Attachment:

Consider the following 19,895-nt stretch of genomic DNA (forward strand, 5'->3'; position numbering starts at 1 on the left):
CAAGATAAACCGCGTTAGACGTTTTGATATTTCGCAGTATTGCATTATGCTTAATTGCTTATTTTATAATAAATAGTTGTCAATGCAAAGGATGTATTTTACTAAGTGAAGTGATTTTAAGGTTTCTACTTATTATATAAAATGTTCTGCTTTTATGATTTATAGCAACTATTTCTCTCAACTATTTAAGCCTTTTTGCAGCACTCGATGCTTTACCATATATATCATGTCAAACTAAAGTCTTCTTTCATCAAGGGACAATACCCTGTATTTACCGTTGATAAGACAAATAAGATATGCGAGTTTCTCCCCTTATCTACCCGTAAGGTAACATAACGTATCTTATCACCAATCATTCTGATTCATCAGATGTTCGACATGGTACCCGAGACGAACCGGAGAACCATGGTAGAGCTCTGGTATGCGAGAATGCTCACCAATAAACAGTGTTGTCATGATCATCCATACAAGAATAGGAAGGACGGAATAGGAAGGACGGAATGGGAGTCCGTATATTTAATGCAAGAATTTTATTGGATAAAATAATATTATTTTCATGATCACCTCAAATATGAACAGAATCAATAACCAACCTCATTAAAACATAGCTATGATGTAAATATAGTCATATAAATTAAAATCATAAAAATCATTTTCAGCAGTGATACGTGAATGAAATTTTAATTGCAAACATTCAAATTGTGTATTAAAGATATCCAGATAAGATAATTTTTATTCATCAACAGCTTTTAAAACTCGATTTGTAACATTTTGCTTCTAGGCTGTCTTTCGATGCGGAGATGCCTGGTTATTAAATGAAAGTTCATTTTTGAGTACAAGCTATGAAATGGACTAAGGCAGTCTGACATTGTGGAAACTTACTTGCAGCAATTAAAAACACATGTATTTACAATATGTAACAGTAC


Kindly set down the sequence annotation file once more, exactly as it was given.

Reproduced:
Consider the following 19,895-nt stretch of genomic DNA (forward strand, 5'->3'; position numbering starts at 1 on the left):
CAAGATAAACCGCGTTAGACGTTTTGATATTTCGCAGTATTGCATTATGCTTAATTGCTTATTTTATAATAAATAGTTGTCAATGCAAAGGATGTATTTTACTAAGTGAAGTGATTTTAAGGTTTCTACTTATTATATAAAATGTTCTGCTTTTATGATTTATAGCAACTATTTCTCTCAACTATTTAAGCCTTTTTGCAGCACTCGATGCTTTACCATATATATCATGTCAAACTAAAGTCTTCTTTCATCAAGGGACAATACCCTGTATTTACCGTTGATAAGACAAATAAGATATGCGAGTTTCTCCCCTTATCTACCCGTAAGGTAACATAACGTATCTTATCACCAATCATTCTGATTCATCAGATGTTCGACATGGTACCCGAGACGAACCGGAGAACCATGGTAGAGCTCTGGTATGCGAGAATGCTCACCAATAAACAGTGTTGTCATGATCATCCATACAAGAATAGGAAGGACGGAATAGGAAGGACGGAATGGGAGTCCGTATATTTAATGCAAGAATTTTATTGGATAAAATAATATTATTTTCATGATCACCTCAAATATGAACAGAATCAATAACCAACCTCATTAAAACATAGCTATGATGTAAATATAGTCATATAAATTAAAATCATAAAAATCATTTTCAGCAGTGATACGTGAATGAAATTTTAATTGCAAACATTCAAATTGTGTATTAAAGATATCCAGATAAGATAATTTTTATTCATCAACAGCTTTTAAAACTCGATTTGTAACATTTTGCTTCTAGGCTGTCTTTCGATGCGGAGATGCCTGGTTATTAAATGAAAGTTCATTTTTGAGTACAAGCTATGAAATGGACTAAGGCAGTCTGACATTGTGGAAACTTACTTGCAGCAATTAAAAACACATGTATTTACAATATGTAACAGTAC